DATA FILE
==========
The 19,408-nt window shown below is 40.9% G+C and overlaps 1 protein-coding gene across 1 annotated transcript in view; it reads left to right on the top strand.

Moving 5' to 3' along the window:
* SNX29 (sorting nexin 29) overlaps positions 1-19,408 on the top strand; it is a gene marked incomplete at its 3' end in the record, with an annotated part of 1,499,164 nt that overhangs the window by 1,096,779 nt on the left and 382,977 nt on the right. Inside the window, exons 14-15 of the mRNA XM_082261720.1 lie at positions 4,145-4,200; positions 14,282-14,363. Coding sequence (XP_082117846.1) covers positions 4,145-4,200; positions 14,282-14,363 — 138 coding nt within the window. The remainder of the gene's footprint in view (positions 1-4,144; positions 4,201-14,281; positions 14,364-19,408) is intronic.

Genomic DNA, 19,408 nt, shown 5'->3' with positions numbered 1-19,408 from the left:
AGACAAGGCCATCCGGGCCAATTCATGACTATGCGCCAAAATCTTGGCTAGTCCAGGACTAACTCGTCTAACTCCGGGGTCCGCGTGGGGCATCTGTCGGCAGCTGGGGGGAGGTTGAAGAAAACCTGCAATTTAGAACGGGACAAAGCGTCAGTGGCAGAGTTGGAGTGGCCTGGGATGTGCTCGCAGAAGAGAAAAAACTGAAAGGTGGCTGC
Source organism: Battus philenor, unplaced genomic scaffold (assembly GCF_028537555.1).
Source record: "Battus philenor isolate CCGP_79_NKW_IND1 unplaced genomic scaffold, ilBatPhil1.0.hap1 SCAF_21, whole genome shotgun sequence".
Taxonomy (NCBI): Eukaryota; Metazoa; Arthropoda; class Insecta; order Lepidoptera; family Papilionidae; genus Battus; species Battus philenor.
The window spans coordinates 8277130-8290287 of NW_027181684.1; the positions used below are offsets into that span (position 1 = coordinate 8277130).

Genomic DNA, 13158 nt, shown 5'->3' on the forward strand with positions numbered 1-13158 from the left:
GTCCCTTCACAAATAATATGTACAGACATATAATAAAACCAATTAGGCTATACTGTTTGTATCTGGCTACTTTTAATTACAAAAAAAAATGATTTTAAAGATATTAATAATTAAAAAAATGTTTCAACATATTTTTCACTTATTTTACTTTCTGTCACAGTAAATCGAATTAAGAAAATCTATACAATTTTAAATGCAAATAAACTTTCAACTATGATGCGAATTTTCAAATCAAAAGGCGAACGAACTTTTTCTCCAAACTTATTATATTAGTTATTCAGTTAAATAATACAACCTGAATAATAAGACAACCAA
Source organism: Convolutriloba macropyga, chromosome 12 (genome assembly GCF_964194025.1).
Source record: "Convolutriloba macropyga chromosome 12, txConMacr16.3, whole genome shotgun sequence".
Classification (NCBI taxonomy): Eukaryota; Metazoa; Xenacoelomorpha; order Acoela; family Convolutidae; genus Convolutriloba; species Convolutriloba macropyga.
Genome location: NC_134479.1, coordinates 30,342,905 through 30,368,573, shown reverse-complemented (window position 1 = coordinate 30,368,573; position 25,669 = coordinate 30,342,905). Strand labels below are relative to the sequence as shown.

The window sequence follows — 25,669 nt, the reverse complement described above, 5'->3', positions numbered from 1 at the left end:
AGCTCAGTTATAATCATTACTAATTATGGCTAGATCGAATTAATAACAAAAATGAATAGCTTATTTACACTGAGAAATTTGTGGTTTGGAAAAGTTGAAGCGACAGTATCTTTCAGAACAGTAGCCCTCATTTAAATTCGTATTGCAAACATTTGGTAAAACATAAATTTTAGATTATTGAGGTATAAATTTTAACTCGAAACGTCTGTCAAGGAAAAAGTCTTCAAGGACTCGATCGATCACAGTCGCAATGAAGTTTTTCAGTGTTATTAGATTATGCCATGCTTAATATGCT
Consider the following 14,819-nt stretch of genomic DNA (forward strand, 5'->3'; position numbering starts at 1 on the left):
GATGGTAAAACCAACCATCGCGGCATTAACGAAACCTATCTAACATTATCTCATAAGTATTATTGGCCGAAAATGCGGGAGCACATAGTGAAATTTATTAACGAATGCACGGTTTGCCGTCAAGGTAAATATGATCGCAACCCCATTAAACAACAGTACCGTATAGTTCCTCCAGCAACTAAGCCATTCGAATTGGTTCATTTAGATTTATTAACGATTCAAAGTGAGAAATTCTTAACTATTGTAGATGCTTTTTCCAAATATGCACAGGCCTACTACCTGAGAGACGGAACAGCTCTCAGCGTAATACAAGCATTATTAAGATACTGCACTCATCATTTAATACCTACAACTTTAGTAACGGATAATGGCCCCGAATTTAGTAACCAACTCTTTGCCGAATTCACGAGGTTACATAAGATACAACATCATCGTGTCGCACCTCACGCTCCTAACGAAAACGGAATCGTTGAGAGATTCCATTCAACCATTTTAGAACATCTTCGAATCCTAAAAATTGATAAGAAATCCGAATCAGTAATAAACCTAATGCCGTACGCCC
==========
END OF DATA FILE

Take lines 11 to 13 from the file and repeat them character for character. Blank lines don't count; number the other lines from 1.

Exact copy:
GTCCCTTCACAAATAATATGTACAGACATATAATAAAACCAATTAGGCTATACTGTTTGTATCTGGCTACTTTTAATTACAAAAAAAAATGATTTTAAAGATATTAATAATTAAAAAAATGTTTCAACATATTTTTCACTTATTTTACTTTCTGTCACAGTAAATCGAATTAAGAAAATCTATACAATTTTAAATGCAAATAAACTTTCAACTATGATGCGAATTTTCAAATCAAAAGGCGAACGAACTTTTTCTCCAAACTTATTATATTAGTTATTCAGTTAAATAATACAACCTGAATAATAAGACAACCAA
Source organism: Convolutriloba macropyga, chromosome 12 (genome assembly GCF_964194025.1).
Source record: "Convolutriloba macropyga chromosome 12, txConMacr16.3, whole genome shotgun sequence".